By Stephen Freeman, March 30, 2013
This Sunday the Orthodox Calendar commemorates St. Gregory Palamas – perhaps the most significant theologian and teacher of the late Byzantine period. He particularly is important when considering the nature of the Christian experience of God. Orthodoxy believes that it is truly possible to know God though He remains unknowable. The mystery of this true knowledge constitutes the heart of St. Gregory’s work.
I first encountered St. Gregory’s writings when I was in seminary in the 70’s. Fr. John Meyendorff’s work on Palamas was pretty much all that was available in English. I read it and found what I saw to be exciting – it held the promise of true knowledge of God. I brought Palamas’ writings into my theology class – there I was told that there simply was no such thing as unmediated knowledge. There is only knowledge about God, not true participation and union with Him. The debate for theology, it seemed, was simply about the nature of mediation and reliability. We are all, clueless.
I realized then that I was in the wrong place – though the story of my tortured journey to Orthodoxy continued for another twenty years. It seemed to me at that time (and to this day) that a claim of unmediated knowledge of God was at least worth considering. How can it be dismissed out of hand?
The Sunday that commemorates St. Gregory is also known as the Second Sunday of Orthodoxy. The previous week marks the formal “Sunday of Orthodoxy” that marks the triumph of the Holy Icons and their return to the Churches. It is an occasion that serves as a summary of all that Orthodoxy teaches. But the “Second” Sunday of Orthodoxy is an occasion that serves as a summary of all that Orthodoxy practices – for Orthodoxy is ultimately a practice and not a system of ideas. It is said, “Orthodoxy is not a belief – it is a way of life.”
St. Gregory defended a distinction between the Divine Energies and the Divine Essence. They are both truly and fully God, but the latter cannot be known, while the former can not only be known but can be participated in. The Orthodox Church holds that true knowledge is not reasoning about something, or an encounter with an object. True knowledge is participation, a communion. It is in this sense that Christ says, “This is eternal life; that they might know Thee, the only true God, and Jesus Christ whom Thou hast sent” (John 17:3).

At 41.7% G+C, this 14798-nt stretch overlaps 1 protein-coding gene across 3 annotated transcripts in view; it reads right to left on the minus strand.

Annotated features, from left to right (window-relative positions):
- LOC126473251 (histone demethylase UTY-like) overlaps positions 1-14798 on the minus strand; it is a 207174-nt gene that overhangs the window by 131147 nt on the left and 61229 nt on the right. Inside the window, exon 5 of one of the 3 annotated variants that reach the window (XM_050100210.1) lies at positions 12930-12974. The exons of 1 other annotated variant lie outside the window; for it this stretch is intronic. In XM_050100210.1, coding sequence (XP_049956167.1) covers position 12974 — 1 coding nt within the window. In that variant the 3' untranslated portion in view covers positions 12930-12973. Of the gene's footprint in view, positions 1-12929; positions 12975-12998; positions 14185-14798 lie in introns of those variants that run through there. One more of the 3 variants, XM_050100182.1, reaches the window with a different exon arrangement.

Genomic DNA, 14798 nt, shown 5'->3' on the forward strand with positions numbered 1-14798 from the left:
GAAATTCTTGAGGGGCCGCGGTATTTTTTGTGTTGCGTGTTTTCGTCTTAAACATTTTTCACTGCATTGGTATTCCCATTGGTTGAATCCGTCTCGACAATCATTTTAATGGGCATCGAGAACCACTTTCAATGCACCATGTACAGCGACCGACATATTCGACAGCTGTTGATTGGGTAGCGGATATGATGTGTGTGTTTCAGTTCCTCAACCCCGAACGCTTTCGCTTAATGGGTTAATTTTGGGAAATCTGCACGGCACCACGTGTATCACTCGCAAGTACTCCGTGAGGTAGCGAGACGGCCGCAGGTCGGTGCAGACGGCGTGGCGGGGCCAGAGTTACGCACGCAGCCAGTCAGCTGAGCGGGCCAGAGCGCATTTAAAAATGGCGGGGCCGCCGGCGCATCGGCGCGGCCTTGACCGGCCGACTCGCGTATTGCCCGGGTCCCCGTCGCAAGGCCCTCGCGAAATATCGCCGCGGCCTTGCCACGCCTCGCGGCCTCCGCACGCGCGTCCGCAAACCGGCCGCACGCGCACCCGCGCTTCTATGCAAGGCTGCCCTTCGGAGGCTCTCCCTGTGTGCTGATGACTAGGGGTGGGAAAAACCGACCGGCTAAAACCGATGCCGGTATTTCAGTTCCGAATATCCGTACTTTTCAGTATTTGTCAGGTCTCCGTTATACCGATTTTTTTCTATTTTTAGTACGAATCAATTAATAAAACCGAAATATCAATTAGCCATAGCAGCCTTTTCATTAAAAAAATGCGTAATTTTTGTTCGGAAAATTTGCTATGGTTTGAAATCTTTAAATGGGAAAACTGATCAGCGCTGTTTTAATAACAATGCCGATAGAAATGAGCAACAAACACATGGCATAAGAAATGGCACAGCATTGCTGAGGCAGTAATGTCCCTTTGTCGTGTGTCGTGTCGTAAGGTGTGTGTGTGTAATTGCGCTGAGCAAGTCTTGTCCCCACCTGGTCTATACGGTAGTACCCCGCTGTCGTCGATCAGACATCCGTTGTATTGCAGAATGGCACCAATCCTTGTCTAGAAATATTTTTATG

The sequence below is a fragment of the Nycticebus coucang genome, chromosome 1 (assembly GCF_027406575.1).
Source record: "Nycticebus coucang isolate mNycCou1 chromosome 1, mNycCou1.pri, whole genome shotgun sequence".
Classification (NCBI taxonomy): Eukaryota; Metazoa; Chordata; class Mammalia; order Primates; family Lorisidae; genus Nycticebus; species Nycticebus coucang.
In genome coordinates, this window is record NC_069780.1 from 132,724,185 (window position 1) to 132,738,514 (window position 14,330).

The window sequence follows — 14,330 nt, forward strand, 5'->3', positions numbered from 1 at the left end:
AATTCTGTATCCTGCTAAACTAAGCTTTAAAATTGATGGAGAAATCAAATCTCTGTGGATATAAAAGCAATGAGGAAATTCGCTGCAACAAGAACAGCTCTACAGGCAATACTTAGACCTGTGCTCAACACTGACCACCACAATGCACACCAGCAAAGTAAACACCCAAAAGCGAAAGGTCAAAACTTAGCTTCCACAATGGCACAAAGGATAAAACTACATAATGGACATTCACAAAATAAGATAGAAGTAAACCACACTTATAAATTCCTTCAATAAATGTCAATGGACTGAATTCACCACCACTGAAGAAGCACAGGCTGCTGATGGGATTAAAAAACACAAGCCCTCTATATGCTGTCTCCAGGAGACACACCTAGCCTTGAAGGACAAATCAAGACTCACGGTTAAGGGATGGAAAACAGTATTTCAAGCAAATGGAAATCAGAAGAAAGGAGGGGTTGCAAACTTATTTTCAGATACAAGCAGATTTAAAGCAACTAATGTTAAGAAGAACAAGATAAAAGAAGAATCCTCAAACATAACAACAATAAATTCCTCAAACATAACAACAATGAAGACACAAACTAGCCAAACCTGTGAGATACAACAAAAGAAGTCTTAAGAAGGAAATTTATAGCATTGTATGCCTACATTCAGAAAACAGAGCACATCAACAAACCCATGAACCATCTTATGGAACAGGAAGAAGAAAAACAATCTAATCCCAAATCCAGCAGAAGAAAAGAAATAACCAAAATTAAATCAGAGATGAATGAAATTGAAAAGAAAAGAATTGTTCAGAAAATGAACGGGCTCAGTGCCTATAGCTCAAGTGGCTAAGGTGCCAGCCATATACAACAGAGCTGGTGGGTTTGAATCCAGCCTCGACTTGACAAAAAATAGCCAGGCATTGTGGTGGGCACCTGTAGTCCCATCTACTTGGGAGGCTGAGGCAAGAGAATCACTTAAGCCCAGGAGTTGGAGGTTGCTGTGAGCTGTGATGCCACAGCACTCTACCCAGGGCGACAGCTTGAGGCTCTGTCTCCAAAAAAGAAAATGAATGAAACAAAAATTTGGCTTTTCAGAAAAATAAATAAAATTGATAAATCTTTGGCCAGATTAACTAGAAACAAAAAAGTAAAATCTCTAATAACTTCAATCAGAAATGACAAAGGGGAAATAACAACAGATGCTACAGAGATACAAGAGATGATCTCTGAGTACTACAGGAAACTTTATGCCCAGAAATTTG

The most radical teaching of Orthodox Christianity is its assurance that such true knowledge of God is not only possible, but is, in fact, the true nature of salvation. As St. Irenaeus taught concerning Christ: “the Word of God, Son of God, Christ Jesus our Lord, through whom all things were made…was made man among men…to complete and gather up all things, to abolish death and show forth life and produce a community of union between God and man…” (On the Apostolic Preaching, 6).
It is this “community of union between God and man” that is the Church. The knowledge of the true and living God is the inner life of the Christian Church. Everything else reduces the Church to a man-made society for promoting and developing ideas. Only if the Church is truly united with Christ, truly a community of union, is it His Body. Nothing less will do. There is no other reason for prayer. We do not speak to God in order to convince Him to do what we wish, nor do we speak to God in order to pass along knowledge which He already has. We speak to God, we pray, in order to participate in Him. We pray in order to know God. There is no other reason.
Indeed, everything we do as Christians, we do for the sake of communion with God, this “community of union.” The sacraments are specifically union with Him. Even our acts of charity and alms are communion with Him (“inasmuch as you did it unto the least of these…you did it unto Me”). We do nothing for Christ – but we do everything through and with and in Christ.
This is the faith that sustains the universe…
~Fr. Stephen Freeman, Glory to God for All Things, https://blogs.ancientfaith.com/glory2godforallthings/2013/03/30/unmediated-grace/.